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Tastes for New and Old: Fish Consumption in the Market Street Chinatown

Author(s): Ryan Kennedy

Year: 2016

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The Market Street Chinatown was a bustling Chinese community in nineteenth-century San Jose, California, and its residents mixed the traditional and novel throughout their lives. This is especially the case in food practices, where Market Street’s residents consumed Chinese foods alongside new ingredients from North America. In this paper, I explore how fish consumption among Market Street’s residents was driven by notions of taste in nineteenth-century Southern China, where fish played a prominent role in cuisine. I examine how Southern Chinese food ideals were transplanted to North America, both through the importation of dried fish products and the treatment of local fish with Southern Chinese cooking methods. However, I also highlight how Market Street’s residents creatively balanced these ideals with the constraints and opportunities presented by life in California. Ultimately, this paper demonstrates the hybridity inherent in immigrant life through the lens of fish consumption in the Market Street Chinatown.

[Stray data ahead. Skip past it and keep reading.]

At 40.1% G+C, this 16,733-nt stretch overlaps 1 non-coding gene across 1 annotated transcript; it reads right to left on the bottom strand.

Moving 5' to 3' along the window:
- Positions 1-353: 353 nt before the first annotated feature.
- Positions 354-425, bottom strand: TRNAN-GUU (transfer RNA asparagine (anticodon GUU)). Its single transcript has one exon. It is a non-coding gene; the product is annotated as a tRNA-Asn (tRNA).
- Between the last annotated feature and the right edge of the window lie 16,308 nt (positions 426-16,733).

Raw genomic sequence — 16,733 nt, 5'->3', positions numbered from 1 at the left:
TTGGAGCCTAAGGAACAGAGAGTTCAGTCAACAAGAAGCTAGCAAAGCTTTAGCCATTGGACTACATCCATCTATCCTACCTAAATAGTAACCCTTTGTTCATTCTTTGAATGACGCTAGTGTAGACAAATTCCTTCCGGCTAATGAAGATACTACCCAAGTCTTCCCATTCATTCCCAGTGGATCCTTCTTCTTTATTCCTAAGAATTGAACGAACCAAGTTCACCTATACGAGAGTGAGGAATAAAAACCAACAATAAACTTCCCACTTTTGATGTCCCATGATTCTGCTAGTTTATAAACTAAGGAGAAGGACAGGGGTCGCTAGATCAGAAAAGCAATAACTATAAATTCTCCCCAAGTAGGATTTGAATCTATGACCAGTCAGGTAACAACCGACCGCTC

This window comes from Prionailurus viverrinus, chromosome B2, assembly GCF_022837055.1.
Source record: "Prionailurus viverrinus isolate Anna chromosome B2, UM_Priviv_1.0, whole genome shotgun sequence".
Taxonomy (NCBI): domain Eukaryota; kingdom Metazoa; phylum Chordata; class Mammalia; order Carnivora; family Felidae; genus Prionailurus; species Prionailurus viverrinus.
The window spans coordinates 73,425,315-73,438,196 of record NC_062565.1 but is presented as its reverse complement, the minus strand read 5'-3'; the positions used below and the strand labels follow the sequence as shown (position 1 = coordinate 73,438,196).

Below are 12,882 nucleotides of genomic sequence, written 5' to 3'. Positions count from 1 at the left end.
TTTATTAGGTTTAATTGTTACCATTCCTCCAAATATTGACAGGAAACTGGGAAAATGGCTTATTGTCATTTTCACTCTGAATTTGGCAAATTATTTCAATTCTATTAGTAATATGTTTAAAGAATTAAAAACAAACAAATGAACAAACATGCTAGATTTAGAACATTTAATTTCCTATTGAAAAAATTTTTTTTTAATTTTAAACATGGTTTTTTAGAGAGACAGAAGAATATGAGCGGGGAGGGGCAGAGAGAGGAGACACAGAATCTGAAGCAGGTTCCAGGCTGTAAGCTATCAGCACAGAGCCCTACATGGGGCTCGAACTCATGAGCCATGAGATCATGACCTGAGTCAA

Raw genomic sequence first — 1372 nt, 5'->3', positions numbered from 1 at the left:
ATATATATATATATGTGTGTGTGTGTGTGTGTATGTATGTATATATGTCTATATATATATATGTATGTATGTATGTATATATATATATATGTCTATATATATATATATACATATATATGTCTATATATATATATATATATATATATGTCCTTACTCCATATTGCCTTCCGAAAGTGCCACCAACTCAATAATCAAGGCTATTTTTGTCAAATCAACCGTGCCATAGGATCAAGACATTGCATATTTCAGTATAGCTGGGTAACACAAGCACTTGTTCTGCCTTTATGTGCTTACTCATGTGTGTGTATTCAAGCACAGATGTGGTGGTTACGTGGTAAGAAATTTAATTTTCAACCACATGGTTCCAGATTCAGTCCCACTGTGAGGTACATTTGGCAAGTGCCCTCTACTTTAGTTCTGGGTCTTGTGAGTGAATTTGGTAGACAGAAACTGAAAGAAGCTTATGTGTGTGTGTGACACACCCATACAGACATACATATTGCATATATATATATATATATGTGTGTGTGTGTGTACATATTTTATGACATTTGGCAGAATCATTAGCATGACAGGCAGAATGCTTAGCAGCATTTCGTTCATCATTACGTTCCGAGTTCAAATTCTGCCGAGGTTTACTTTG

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Tastes for New and Old: Fish Consumption in the Market Street Chinatown. Ryan Kennedy. Presented at Society for Historical Archaeology, Washington, D.C. 2016 ( tDAR id: 434341)


Temporal Keywords
19th Century

Spatial Coverage

min long: -129.199; min lat: 24.495 ; max long: -66.973; max lat: 49.359 ;

Record Identifiers

PaperId(s): 471

Arizona State University The Andrew W. Mellon Foundation National Science Foundation National Endowment for the Humanities Society for American Archaeology Archaeological Institute of America